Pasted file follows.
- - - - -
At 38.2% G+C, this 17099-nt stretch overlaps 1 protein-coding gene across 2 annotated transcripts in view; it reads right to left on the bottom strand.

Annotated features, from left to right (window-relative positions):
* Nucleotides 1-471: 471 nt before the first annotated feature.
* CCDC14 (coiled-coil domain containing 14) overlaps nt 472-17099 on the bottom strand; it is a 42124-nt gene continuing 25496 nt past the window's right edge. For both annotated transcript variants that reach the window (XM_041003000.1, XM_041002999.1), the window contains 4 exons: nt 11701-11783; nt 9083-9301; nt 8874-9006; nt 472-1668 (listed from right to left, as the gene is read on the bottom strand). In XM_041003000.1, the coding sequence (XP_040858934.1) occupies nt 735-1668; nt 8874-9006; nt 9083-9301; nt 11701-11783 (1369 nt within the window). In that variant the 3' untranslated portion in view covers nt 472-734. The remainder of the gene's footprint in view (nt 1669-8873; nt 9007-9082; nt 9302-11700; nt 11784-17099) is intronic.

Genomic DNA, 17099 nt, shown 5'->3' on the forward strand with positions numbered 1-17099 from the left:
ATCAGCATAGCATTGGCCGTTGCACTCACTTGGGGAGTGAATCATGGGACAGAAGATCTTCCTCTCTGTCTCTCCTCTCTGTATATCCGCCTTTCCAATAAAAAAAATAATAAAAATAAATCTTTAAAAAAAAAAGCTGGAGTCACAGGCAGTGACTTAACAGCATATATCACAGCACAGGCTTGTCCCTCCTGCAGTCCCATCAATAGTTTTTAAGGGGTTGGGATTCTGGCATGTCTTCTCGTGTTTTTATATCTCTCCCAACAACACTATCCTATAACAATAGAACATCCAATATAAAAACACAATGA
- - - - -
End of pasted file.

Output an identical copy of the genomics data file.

At 38.2% G+C, this 17099-nt stretch overlaps 1 protein-coding gene across 2 annotated transcripts in view; it reads right to left on the bottom strand.

Annotated features, from left to right (window-relative positions):
* Nucleotides 1-471: 471 nt before the first annotated feature.
* CCDC14 (coiled-coil domain containing 14) overlaps nt 472-17099 on the bottom strand; it is a 42124-nt gene continuing 25496 nt past the window's right edge. For both annotated transcript variants that reach the window (XM_041003000.1, XM_041002999.1), the window contains 4 exons: nt 11701-11783; nt 9083-9301; nt 8874-9006; nt 472-1668 (listed from right to left, as the gene is read on the bottom strand). In XM_041003000.1, the coding sequence (XP_040858934.1) occupies nt 735-1668; nt 8874-9006; nt 9083-9301; nt 11701-11783 (1369 nt within the window). In that variant the 3' untranslated portion in view covers nt 472-734. The remainder of the gene's footprint in view (nt 1669-8873; nt 9007-9082; nt 9302-11700; nt 11784-17099) is intronic.

Genomic DNA, 17099 nt, shown 5'->3' on the forward strand with positions numbered 1-17099 from the left:
ATCAGCATAGCATTGGCCGTTGCACTCACTTGGGGAGTGAATCATGGGACAGAAGATCTTCCTCTCTGTCTCTCCTCTCTGTATATCCGCCTTTCCAATAAAAAAAATAATAAAAATAAATCTTTAAAAAAAAAAGCTGGAGTCACAGGCAGTGACTTAACAGCATATATCACAGCACAGGCTTGTCCCTCCTGCAGTCCCATCAATAGTTTTTAAGGGGTTGGGATTCTGGCATGTCTTCTCGTGTTTTTATATCTCTCCCAACAACACTATCCTATAACAATAGAACATCCAATATAAAAACACAATGA